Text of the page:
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Scholarship recognizes performers

Scholarship recognizes performers
Freshman Sierra Taylor of Covina and sophomore Jordan Randall of Upland relax in Dailey Theatre. They share the distinction of being selected as the 2011 Performance Scholarship Theater Art recipients. Both aspire to be successful actors in the film industry. / photo by David Bess Karlie Bettencourt Associate Arts Editor While waiting in line for the theater performance scholarship audition last... 

State education budget cuts may not hurt La Verne

Jason D. Cox Staff Writer A recent budget proposal by California Gov. Jerry Brown includes a drastic $12 billion state spending cut. While virtually all state programs would be affected, things could be much worse for higher education. “From the University of La Verne’s standpoint, Gov. Brown is looking to leave the Cal Grants intact,” University President Steve Morgan said. “That piece... 

Letter to the Editor

Dear Editor, In response to last week’s editorial about the Spotted Pig on the Opinions page (“This little piggy has a problem,” Oct. 15), I would like to say that that campaign is not merely an effort to get your pocket change. It is about getting students to give back. It’s an endeavor to instill in us a practice of giving that can impact our world. I believe helping those around us who are... 

This little piggy has a problem

Recently many faculty members and students arrived to their offices, mailboxes and dorm rooms to discovered clear, plastic piggy banks with a note inside. The note explained the pig was from the University of La Verne Advancement department’s new Spotted Pig Campaign. The Spotted Pig Campaign was designed to encourage students and faculty to get into a habit of giving back to the University. At the... 

LV should pick up the Work-Study slack

Before the beginning of each school year, financial aid packages arrive in the mail for current and upcoming University of La Verne students. These show how much money they have to come up with to continue attending this institution, sometimes forcing them to take out loans. As years have passed, the government has slowly cut college students’ federal financial aid in an attempt to get out of debt. As...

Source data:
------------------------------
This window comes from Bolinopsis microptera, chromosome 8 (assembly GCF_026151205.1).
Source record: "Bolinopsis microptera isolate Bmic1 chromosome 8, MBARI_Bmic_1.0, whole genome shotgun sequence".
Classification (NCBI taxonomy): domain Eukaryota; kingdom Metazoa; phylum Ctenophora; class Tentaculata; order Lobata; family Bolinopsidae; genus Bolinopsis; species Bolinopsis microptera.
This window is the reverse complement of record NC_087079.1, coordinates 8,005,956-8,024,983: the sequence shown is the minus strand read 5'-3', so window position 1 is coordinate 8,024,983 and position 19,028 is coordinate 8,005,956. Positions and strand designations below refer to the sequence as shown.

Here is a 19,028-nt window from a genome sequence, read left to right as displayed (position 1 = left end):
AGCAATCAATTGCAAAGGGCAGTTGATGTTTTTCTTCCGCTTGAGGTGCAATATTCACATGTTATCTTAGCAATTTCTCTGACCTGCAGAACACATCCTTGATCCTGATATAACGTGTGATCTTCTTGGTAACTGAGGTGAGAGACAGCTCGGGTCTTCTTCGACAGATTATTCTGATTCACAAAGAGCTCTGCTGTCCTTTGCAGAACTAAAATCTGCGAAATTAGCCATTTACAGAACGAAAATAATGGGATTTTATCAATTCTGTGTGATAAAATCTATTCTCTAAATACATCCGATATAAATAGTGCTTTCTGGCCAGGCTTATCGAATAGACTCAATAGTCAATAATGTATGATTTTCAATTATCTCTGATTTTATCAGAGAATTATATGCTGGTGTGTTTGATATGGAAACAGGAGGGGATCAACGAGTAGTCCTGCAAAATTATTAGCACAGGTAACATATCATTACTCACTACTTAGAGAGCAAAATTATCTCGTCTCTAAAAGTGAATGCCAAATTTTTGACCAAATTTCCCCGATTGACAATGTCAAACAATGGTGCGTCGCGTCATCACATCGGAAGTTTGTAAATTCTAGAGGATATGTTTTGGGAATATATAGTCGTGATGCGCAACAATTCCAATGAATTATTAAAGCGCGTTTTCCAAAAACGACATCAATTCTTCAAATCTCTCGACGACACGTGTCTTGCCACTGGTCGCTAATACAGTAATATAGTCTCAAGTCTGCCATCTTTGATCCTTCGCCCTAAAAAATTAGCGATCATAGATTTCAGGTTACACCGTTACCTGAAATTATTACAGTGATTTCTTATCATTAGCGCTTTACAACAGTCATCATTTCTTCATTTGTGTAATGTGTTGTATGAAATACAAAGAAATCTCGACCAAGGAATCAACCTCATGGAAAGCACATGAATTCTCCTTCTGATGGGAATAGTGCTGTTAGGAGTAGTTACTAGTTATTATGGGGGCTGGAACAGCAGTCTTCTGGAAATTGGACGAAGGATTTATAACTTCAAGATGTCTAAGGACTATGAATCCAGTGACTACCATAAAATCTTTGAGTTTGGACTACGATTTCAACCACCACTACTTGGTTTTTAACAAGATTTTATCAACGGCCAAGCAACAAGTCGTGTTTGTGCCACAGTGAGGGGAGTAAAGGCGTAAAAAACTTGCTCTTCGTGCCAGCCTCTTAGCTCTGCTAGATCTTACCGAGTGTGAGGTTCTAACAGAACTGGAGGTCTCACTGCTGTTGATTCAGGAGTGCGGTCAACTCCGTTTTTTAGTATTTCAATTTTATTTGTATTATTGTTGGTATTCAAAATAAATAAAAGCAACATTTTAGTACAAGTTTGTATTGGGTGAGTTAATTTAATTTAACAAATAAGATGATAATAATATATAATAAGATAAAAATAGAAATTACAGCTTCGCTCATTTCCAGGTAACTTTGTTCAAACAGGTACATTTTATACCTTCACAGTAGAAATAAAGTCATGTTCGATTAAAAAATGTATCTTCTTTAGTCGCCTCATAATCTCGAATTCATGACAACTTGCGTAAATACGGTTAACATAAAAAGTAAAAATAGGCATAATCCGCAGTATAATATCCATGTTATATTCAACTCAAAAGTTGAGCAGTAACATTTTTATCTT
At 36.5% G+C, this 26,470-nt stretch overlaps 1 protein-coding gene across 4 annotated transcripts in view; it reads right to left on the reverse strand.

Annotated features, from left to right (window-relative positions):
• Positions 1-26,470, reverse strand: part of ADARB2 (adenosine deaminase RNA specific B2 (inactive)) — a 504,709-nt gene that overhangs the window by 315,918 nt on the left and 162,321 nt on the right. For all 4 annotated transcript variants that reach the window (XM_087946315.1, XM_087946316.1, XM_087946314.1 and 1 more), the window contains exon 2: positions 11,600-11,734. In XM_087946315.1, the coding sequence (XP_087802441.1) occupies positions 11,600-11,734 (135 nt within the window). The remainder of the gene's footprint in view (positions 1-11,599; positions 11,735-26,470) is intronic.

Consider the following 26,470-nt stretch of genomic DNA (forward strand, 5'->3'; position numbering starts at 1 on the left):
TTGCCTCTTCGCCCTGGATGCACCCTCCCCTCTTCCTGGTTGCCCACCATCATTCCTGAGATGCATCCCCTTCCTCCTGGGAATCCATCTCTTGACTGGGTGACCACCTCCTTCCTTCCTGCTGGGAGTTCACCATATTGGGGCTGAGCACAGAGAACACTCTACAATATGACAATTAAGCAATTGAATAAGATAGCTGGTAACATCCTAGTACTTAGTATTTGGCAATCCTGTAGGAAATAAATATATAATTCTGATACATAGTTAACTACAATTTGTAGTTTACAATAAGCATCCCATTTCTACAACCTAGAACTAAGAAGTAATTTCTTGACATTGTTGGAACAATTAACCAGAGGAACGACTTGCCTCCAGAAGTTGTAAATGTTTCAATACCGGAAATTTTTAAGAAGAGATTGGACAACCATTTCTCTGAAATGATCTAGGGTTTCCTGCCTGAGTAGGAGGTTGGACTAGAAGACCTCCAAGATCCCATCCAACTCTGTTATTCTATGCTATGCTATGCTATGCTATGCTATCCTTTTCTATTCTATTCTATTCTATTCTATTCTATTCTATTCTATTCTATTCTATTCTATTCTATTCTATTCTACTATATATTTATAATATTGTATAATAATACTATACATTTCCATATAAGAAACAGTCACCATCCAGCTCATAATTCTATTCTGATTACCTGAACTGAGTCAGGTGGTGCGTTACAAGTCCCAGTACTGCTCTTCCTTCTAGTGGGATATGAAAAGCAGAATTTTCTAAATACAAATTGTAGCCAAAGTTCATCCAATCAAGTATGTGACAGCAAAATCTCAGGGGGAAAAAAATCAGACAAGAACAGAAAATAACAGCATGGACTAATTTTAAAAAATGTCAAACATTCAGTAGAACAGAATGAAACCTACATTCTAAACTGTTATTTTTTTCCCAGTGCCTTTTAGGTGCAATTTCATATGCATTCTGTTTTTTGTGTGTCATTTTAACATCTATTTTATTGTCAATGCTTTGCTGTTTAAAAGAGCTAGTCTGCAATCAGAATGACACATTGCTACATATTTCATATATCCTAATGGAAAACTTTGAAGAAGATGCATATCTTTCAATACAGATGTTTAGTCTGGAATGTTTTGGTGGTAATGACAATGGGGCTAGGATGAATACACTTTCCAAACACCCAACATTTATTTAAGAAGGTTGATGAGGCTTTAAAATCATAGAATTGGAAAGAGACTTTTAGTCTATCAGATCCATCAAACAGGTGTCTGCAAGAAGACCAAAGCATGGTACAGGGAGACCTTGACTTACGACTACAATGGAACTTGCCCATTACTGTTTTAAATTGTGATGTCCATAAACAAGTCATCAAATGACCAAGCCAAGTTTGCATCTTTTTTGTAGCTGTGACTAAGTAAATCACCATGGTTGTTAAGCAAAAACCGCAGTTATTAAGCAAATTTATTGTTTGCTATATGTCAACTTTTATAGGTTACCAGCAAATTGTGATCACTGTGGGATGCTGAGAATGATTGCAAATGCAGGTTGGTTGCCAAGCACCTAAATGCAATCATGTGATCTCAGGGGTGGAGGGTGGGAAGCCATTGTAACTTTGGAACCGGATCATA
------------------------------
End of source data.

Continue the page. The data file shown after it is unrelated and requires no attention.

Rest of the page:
Letter to the Editor

Dear Editor, I was, frankly, shocked to read Cherlynn Clark’s comment in “ULV fills Cal Grant gap” (Oct. 1) that “It upsets me that …the state could have delayed my education.” The last time I looked, the United States is what it is because people do not expect the government to support them. Education is a privilege that we earn, not a right. I donate a lot of money to ULV and... 

ULV fills Cal Grant gap

Brittany Lawrence Staff Writer The University of La Verne came to its students’ rescue when Cal Grants were delayed due to the state budget stand still. ULV has advanced nearly $3.2 million to cover late Cal Grant payments needed by 700 new and returning undergraduate students for the fall semester. “We are a student-centered university and wanted to help,” Leatha Webster, director of financial... 

ULV steps up for students

While the state of California’s legislative branch has been irresponsible and has yet to pass a budget for this fiscal year, the University has been responsible and has decided to pay an advance for the 700 students who rely on the Cal Grant program to attend ULV. The California Student Aid Commission cannot release the Cal Grant awards until a state budget has been passed and signed by the governor. Therefore... 

Private college not so expensive

Years ago, choosing a state school was financially easier and more rational than attending a small, private university. Recently, however, the “typical” affordable college has shifted from public to private schools since the Cal State and UC systems have been devastated by financial woes. A private university such as the University of La Verne provides larger financial aid packages and more class... 

Tuition increase doesn’t add up

Tuition increase doesn’t add up
Editorial Cartoon by Michael Escañuelas If incoming freshmen back in fall 2007 knew that tuition would increase by more than $4,000 once they became seniors, it is likely some would have thought twice before taking the Leo plunge. Granted, if they also knew that the Cal State system would be devastated by financial woes, La Verne would probably have still been their best choice. Regardless, the fact... 
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